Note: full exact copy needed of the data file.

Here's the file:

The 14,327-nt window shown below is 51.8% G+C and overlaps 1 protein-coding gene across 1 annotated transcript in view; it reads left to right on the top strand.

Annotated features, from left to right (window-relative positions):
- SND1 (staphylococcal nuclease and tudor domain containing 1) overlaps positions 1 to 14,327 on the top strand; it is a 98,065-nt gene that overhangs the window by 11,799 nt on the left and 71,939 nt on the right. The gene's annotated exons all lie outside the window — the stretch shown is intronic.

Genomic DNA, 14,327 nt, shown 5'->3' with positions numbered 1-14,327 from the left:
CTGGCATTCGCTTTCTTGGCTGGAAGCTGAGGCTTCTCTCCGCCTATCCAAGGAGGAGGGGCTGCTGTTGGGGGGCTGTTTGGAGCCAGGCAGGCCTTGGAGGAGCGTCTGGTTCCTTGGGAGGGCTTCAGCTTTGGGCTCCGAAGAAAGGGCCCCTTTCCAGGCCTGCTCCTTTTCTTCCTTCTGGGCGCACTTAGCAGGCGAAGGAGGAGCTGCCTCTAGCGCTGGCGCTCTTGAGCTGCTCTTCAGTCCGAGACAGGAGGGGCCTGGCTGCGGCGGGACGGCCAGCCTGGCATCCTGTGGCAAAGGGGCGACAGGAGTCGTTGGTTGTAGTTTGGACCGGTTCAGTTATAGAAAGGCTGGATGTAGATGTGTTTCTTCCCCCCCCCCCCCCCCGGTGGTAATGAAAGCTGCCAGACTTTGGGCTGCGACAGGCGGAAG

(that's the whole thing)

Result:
The 14,327-nt window shown below is 51.8% G+C and overlaps 1 protein-coding gene across 1 annotated transcript in view; it reads left to right on the top strand.

Annotated features, from left to right (window-relative positions):
- SND1 (staphylococcal nuclease and tudor domain containing 1) overlaps positions 1 to 14,327 on the top strand; it is a 98,065-nt gene that overhangs the window by 11,799 nt on the left and 71,939 nt on the right. The gene's annotated exons all lie outside the window — the stretch shown is intronic.

Genomic DNA, 14,327 nt, shown 5'->3' with positions numbered 1-14,327 from the left:
CTGGCATTCGCTTTCTTGGCTGGAAGCTGAGGCTTCTCTCCGCCTATCCAAGGAGGAGGGGCTGCTGTTGGGGGGCTGTTTGGAGCCAGGCAGGCCTTGGAGGAGCGTCTGGTTCCTTGGGAGGGCTTCAGCTTTGGGCTCCGAAGAAAGGGCCCCTTTCCAGGCCTGCTCCTTTTCTTCCTTCTGGGCGCACTTAGCAGGCGAAGGAGGAGCTGCCTCTAGCGCTGGCGCTCTTGAGCTGCTCTTCAGTCCGAGACAGGAGGGGCCTGGCTGCGGCGGGACGGCCAGCCTGGCATCCTGTGGCAAAGGGGCGACAGGAGTCGTTGGTTGTAGTTTGGACCGGTTCAGTTATAGAAAGGCTGGATGTAGATGTGTTTCTTCCCCCCCCCCCCCCCCGGTGGTAATGAAAGCTGCCAGACTTTGGGCTGCGACAGGCGGAAG